High school basketball: Officials make all the difference at tournament of schools for the deaf

At the Great Plains Schools for the Deaf Basketball Tournament, the tournament officials are deaf. For players and coaches who sometimes struggle to communicate with referees, that makes a big difference.
by Ryan Aber Published: February 9, 2013
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— It's not often that officials are the heroes at a basketball game.

Over the weekend at the Great Plains Schools for the Deaf Basketball Tournament, though, they were plenty appreciated.

All of the officials at the tournament are deaf as well.

“I saw people in the stands talking about how good the refs were,” Oklahoma School for the Deaf student government sponsor Candy Tumblson said. “It's the first time I've seen them talking to the players and explaining their calls.”

For deaf basketball players and coaches, most aspects of the game are the same.

Sometimes, though, communicating with the referees can be plenty frustrating.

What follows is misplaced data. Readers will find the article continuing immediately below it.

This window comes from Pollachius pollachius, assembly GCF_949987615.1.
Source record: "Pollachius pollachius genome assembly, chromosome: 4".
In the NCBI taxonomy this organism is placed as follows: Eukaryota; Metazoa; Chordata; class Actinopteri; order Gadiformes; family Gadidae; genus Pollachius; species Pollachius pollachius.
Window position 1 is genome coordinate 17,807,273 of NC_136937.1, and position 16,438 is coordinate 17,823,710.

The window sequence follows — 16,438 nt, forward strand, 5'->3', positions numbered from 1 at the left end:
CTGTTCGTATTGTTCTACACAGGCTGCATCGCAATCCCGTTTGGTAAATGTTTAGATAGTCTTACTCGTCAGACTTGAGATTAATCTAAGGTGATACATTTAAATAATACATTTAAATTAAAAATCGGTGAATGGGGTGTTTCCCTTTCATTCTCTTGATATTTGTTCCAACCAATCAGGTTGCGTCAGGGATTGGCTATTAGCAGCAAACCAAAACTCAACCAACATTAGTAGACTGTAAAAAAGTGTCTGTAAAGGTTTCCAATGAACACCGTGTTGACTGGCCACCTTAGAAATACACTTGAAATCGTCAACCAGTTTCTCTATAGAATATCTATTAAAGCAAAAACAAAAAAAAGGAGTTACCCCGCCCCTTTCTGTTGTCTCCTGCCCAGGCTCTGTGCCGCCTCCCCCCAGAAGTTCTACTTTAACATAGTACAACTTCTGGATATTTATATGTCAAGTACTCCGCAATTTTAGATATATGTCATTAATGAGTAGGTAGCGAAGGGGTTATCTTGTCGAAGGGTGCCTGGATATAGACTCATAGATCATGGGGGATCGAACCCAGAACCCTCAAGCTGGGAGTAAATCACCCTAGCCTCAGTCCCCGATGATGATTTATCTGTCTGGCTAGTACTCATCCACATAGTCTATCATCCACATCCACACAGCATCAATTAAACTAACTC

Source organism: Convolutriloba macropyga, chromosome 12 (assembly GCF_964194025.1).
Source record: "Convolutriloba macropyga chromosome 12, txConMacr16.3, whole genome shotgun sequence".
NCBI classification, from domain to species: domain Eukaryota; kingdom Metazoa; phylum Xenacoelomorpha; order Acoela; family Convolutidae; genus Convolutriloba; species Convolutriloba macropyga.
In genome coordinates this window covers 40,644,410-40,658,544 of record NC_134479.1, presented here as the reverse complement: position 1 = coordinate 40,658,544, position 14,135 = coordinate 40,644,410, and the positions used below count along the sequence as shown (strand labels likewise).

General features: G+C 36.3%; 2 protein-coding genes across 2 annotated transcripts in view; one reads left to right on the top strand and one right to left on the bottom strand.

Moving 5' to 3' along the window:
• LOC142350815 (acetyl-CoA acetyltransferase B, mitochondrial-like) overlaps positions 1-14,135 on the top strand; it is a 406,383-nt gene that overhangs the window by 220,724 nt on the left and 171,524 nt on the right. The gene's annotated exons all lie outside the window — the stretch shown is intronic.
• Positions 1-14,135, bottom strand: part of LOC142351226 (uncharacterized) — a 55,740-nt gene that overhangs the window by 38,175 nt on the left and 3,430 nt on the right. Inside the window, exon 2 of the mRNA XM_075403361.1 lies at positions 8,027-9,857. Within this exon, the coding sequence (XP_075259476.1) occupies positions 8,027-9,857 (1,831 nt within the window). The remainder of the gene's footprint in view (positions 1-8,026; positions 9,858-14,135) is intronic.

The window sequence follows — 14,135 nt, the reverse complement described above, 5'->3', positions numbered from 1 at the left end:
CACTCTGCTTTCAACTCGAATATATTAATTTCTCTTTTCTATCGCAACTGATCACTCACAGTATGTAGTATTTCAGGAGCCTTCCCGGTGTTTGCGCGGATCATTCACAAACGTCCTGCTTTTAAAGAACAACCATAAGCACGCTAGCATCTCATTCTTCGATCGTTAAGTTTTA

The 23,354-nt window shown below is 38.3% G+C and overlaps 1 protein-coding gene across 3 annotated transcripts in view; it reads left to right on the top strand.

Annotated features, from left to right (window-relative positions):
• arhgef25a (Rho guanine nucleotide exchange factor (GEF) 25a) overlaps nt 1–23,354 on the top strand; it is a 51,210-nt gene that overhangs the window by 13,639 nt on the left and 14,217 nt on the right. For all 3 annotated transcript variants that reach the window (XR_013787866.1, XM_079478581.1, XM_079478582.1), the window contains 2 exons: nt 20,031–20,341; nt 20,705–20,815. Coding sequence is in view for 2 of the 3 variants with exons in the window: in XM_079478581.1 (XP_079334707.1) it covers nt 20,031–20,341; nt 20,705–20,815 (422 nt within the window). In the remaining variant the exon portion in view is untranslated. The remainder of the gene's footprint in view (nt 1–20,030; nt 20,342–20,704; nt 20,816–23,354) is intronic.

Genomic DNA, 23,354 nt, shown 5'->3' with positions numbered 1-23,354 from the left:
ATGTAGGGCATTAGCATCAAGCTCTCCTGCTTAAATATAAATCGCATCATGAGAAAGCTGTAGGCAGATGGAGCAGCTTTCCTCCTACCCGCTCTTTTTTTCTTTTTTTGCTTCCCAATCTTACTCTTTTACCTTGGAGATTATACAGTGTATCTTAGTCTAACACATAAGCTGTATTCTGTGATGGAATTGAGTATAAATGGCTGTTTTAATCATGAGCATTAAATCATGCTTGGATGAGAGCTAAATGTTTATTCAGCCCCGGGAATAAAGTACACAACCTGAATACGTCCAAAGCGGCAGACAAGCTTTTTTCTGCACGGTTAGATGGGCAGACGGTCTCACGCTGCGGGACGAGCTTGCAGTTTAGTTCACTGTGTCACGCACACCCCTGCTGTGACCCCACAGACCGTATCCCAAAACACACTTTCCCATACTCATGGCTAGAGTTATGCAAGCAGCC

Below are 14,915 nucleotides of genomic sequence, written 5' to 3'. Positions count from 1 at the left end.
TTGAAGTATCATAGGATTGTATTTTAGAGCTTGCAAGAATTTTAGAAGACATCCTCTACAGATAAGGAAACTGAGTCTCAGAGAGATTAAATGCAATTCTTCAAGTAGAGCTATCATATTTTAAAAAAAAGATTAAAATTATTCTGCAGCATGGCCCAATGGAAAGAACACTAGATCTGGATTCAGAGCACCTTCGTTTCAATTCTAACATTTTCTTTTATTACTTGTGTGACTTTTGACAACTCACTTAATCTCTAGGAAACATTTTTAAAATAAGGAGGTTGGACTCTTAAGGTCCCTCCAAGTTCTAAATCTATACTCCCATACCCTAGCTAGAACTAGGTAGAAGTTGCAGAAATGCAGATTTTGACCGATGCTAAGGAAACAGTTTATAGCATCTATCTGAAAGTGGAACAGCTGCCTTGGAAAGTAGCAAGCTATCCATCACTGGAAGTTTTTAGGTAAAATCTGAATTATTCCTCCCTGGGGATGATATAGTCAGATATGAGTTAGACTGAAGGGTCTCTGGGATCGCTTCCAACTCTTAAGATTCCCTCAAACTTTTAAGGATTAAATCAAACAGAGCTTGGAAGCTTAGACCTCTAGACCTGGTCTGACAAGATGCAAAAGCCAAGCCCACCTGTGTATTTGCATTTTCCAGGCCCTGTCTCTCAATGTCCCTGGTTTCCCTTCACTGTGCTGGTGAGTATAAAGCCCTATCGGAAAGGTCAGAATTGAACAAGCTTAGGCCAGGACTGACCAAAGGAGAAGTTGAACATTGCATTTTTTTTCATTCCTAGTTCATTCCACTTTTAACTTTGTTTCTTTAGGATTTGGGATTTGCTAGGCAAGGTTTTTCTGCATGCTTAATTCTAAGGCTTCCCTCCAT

“It's hard for us to know what's going on sometimes,” OSD boys coach Chris Reagle said. “I'm a coach, I like to get specifics on calls so I can coach my players, but a lot of times when we have hearing referees, the other teams will get those explanations and we don't.

“This week, the kids understand what's going on and it makes a big difference. It's wonderful that we've got a deaf tournament with deaf referees. It's 100 percent equal.”

The GPSD tournament brought 260 athletes — basketball players and cheerleaders — from around the region to Sulphur for the annual tournament, which wrapped up Saturday night.

All of the athletes are staying in the OSD dorms.

“We're very competitive,” OSD senior Sassy Fields said. “We're going down memory lane when we're in there, saying, ‘I remember playing you all.' This is my last year for the tournament and I want to do my best.”

The OSD girls fell to Minnesota in the semifinals Friday after beating New Mexico in the opening round.

“This is like our state tournament,” OSD girls coach Angie Shelby said. “I've tried to tell the girls to play their best because GPSD is a memory that you'll never have another chance at.”

Guy Kirk is the senior deaf official in the tournament.

Kirk is a veteran NCAA official, calling college games for 27 years and high school games for 40 years.


by Ryan Aber
Reporter
Ryan Aber has worked for The Oklahoman since 2006, covering high schools, the Oklahoma City RedHawks, the Oklahoma City Barons and OU football recruiting. An Oklahoma City native, Aber graduated from Northeastern State. Before joining The...
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